Egypt: Queen of the Desert

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Khentkawes is hardly a household name. The historical record passes over this elusive figure without comment, while the scraps that testify to her existence could seem worthy of no more than a stale footnote in the annals of Ancient Egypt. Yet archaeology shows otherwise. It is revealing an exceptional and powerful lady who lived during the mid 3rd millennium BC.

This was the time of the fourth dynasty, a golden age that bequeathed the magnificent royal pyramids at Giza. But while Pharaoh Khufu could found a great pyramid that was, for nearly 4,000 years, the tallest man-made structure on Earth, just half a century later his royal line was waning, and the scale of its pyramids rapidly diminishing. Khentkawes’ fate was bound to the shadowy events that brought down the fourth dynasty and gave rise to the fifth; events with which she may well have been intimately involved.

When Khentkawes died, she, too, was interred on the Giza plateau, in one of the most fascinating tombs in the ancient necropolis. Her unique resting place was fashioned from a 10m-high bedrock pedestal crowned by a stack of carefully laid blocks. This distinctive monument is a cross between a pyramid and a flat-roofed rectangular tomb known in Arabic as a mastaba, because of its resemblance to a bench. The large, rectangular entrance to Khentkawes’ ground-floor mortuary chapel is equally reminiscent of a garage. The tomb is only part of a wider cult complex, and its curious design hints at Khentkawes’ exceptional status. That is why her monument has been a key feature of Ancient Egypt Research Associates (AERA) Giza research with the Supreme Council of Antiqities and Vice Minister for Culture, Dr Zahi Hawass, since 2005. A combination of excavation and laser survey has revealed her tomb and its environs in unprecedented detail, casting new light on the end of the fourth dynasty.

A life less ordinary

Everything that is known for certain about Khentkawes was carved into her extravagant, red-granite chapel gateway. Although heavily weathered, a faint hieroglyph inscription and a relief image of a seated figure have survived the shifting desert sands. But these tantalising snippets of information are frustratingly ambiguous. The inscription can be translated in one of two ways, revealing that the deceased was either ‘Mother of the Two Kings of Upper and Lower Egypt’, or, ‘Mother of the King of Upper and Lower Egypt, and King of Upper and Lower Egypt’. Either way we are dealing with a queen, but if the second reading is accurate then this is a queen who went on to assume the mantle of pharaoh and rule in her own right. This would make her one of a select group of women who adopted a supposedly male title and role, when either the heir was too young to rule, or the royal bloodline was exhausted.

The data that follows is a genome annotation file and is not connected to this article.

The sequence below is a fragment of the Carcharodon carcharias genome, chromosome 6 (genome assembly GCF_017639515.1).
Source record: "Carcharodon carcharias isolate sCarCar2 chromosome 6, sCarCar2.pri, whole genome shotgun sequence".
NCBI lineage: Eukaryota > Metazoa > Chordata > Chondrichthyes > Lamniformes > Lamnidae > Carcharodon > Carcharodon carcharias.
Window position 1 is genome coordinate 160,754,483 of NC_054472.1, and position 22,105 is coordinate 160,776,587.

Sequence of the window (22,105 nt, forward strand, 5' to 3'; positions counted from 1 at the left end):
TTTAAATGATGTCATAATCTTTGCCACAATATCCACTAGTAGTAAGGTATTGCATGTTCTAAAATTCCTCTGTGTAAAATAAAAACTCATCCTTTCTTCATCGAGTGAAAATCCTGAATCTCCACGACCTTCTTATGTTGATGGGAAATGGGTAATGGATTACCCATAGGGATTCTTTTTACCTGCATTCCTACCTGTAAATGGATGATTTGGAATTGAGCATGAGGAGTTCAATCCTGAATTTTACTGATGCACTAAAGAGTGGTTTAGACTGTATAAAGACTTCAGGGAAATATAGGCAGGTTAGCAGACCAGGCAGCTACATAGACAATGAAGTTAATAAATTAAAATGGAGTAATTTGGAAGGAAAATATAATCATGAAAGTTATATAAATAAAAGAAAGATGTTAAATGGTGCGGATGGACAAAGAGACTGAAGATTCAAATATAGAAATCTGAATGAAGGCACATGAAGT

The seated image of Khentkawes probably holds the answer. The telltale traces of a uraeus, the deadly spitting cobra on a pharaoh’s crown, and a ceremonial strap-on beard can arguably be faintly discerned on the weather-worn stone. Yet a contrary interpretation casts the crown as an Egyptian queen’s trademark vulture cap, and the beard no more than a trick of the centuries’ scouring. It is certainly true Khentkawes’ name is not rendered in a cartouche, the oblong seal that often denotes a pharaoh. But none of this is conclusive, and when considered alongside her exceptional mortuary complex the possibility we are dealing with a queen who became king is compelling.

This article is an extract from the full article published in World Archaeology Issue 44. Click here to subscribe

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